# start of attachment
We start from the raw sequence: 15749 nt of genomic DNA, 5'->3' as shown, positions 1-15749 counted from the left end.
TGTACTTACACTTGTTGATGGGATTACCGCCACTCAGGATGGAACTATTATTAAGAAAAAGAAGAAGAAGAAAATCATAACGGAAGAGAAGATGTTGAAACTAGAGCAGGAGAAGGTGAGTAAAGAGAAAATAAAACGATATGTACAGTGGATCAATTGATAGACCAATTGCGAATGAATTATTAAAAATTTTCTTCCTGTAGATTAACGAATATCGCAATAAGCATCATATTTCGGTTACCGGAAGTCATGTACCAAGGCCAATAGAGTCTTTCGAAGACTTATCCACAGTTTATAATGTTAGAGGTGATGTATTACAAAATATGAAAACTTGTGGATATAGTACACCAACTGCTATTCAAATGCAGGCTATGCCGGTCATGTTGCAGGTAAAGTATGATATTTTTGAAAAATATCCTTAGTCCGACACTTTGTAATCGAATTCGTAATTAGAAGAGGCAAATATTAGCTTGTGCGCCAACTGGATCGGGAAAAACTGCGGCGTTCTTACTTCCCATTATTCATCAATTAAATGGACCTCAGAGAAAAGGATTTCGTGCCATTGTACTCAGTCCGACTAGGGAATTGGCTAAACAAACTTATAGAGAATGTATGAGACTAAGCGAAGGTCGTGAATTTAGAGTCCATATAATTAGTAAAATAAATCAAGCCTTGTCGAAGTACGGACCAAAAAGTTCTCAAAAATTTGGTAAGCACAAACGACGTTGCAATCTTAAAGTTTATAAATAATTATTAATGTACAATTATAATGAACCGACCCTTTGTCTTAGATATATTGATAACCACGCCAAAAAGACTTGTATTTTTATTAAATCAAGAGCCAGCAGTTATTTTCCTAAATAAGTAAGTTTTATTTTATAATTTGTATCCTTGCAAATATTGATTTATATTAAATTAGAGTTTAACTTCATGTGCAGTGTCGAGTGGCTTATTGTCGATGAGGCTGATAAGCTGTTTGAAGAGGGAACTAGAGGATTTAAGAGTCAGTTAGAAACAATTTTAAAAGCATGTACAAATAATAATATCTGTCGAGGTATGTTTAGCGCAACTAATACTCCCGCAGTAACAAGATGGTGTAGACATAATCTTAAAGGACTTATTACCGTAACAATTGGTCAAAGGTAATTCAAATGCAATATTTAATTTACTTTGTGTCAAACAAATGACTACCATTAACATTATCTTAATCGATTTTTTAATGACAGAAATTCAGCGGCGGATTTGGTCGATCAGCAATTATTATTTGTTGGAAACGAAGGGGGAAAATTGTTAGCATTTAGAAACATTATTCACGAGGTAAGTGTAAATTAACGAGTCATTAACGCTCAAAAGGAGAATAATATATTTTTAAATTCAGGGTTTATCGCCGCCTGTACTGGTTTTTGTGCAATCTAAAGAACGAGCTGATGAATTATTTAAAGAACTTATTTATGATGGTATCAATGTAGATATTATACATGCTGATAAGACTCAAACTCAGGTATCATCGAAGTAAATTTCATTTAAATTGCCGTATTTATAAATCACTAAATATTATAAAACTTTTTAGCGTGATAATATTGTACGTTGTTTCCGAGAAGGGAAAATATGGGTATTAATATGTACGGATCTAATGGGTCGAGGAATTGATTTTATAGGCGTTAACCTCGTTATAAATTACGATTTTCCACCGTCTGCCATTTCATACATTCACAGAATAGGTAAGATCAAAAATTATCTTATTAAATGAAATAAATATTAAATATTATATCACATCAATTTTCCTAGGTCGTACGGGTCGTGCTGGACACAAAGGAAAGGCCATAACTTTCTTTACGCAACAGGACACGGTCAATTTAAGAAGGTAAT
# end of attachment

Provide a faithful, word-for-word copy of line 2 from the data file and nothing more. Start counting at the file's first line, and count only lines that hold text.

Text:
TGTACTTACACTTGTTGATGGGATTACCGCCACTCAGGATGGAACTATTATTAAGAAAAAGAAGAAGAAGAAAATCATAACGGAAGAGAAGATGTTGAAACTAGAGCAGGAGAAGGTGAGTAAAGAGAAAATAAAACGATATGTACAGTGGATCAATTGATAGACCAATTGCGAATGAATTATTAAAAATTTTCTTCCTGTAGATTAACGAATATCGCAATAAGCATCATATTTCGGTTACCGGAAGTCATGTACCAAGGCCAATAGAGTCTTTCGAAGACTTATCCACAGTTTATAATGTTAGAGGTGATGTATTACAAAATATGAAAACTTGTGGATATAGTACACCAACTGCTATTCAAATGCAGGCTATGCCGGTCATGTTGCAGGTAAAGTATGATATTTTTGAAAAATATCCTTAGTCCGACACTTTGTAATCGAATTCGTAATTAGAAGAGGCAAATATTAGCTTGTGCGCCAACTGGATCGGGAAAAACTGCGGCGTTCTTACTTCCCATTATTCATCAATTAAATGGACCTCAGAGAAAAGGATTTCGTGCCATTGTACTCAGTCCGACTAGGGAATTGGCTAAACAAACTTATAGAGAATGTATGAGACTAAGCGAAGGTCGTGAATTTAGAGTCCATATAATTAGTAAAATAAATCAAGCCTTGTCGAAGTACGGACCAAAAAGTTCTCAAAAATTTGGTAAGCACAAACGACGTTGCAATCTTAAAGTTTATAAATAATTATTAATGTACAATTATAATGAACCGACCCTTTGTCTTAGATATATTGATAACCACGCCAAAAAGACTTGTATTTTTATTAAATCAAGAGCCAGCAGTTATTTTCCTAAATAAGTAAGTTTTATTTTATAATTTGTATCCTTGCAAATATTGATTTATATTAAATTAGAGTTTAACTTCATGTGCAGTGTCGAGTGGCTTATTGTCGATGAGGCTGATAAGCTGTTTGAAGAGGGAACTAGAGGATTTAAGAGTCAGTTAGAAACAATTTTAAAAGCATGTACAAATAATAATATCTGTCGAGGTATGTTTAGCGCAACTAATACTCCCGCAGTAACAAGATGGTGTAGACATAATCTTAAAGGACTTATTACCGTAACAATTGGTCAAAGGTAATTCAAATGCAATATTTAATTTACTTTGTGTCAAACAAATGACTACCATTAACATTATCTTAATCGATTTTTTAATGACAGAAATTCAGCGGCGGATTTGGTCGATCAGCAATTATTATTTGTTGGAAACGAAGGGGGAAAATTGTTAGCATTTAGAAACATTATTCACGAGGTAAGTGTAAATTAACGAGTCATTAACGCTCAAAAGGAGAATAATATATTTTTAAATTCAGGGTTTATCGCCGCCTGTACTGGTTTTTGTGCAATCTAAAGAACGAGCTGATGAATTATTTAAAGAACTTATTTATGATGGTATCAATGTAGATATTATACATGCTGATAAGACTCAAACTCAGGTATCATCGAAGTAAATTTCATTTAAATTGCCGTATTTATAAATCACTAAATATTATAAAACTTTTTAGCGTGATAATATTGTACGTTGTTTCCGAGAAGGGAAAATATGGGTATTAATATGTACGGATCTAATGGGTCGAGGAATTGATTTTATAGGCGTTAACCTCGTTATAAATTACGATTTTCCACCGTCTGCCATTTCATACATTCACAGAATAGGTAAGATCAAAAATTATCTTATTAAATGAAATAAATATTAAATATTATATCACATCAATTTTCCTAGGTCGTACGGGTCGTGCTGGACACAAAGGAAAGGCCATAACTTTCTTTACGCAACAGGACACGGTCAATTTAAGAAGGTAAT